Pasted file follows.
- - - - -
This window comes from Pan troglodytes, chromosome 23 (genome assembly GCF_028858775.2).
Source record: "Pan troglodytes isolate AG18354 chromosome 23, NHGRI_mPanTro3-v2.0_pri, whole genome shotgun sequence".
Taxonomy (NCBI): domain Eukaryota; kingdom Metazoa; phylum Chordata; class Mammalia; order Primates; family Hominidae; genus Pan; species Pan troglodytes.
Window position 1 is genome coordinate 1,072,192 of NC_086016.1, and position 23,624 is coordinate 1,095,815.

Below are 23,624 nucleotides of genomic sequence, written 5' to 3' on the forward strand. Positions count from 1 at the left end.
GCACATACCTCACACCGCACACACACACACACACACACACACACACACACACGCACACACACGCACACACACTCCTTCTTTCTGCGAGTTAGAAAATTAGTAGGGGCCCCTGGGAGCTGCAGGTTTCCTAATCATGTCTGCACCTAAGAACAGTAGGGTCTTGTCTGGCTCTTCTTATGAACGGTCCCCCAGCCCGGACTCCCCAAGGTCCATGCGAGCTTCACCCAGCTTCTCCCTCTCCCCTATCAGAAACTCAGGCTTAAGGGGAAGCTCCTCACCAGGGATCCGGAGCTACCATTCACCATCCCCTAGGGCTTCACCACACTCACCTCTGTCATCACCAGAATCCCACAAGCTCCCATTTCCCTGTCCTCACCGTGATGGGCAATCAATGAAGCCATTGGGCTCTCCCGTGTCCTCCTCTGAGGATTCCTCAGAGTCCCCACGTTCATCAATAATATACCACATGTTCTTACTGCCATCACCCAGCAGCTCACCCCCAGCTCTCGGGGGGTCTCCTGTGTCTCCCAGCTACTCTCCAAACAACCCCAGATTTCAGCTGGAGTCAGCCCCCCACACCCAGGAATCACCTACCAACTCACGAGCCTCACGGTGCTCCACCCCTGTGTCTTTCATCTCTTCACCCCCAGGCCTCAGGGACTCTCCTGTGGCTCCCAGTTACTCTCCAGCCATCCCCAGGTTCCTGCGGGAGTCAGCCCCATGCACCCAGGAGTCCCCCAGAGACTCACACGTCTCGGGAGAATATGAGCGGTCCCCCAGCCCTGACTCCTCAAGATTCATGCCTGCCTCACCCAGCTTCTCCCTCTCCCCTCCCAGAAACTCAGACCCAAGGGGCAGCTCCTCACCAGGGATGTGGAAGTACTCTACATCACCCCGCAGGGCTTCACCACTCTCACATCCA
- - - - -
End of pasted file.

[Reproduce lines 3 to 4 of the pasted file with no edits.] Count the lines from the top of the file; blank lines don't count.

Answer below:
Taxonomy (NCBI): domain Eukaryota; kingdom Metazoa; phylum Chordata; class Mammalia; order Primates; family Hominidae; genus Pan; species Pan troglodytes.
Window position 1 is genome coordinate 1,072,192 of NC_086016.1, and position 23,624 is coordinate 1,095,815.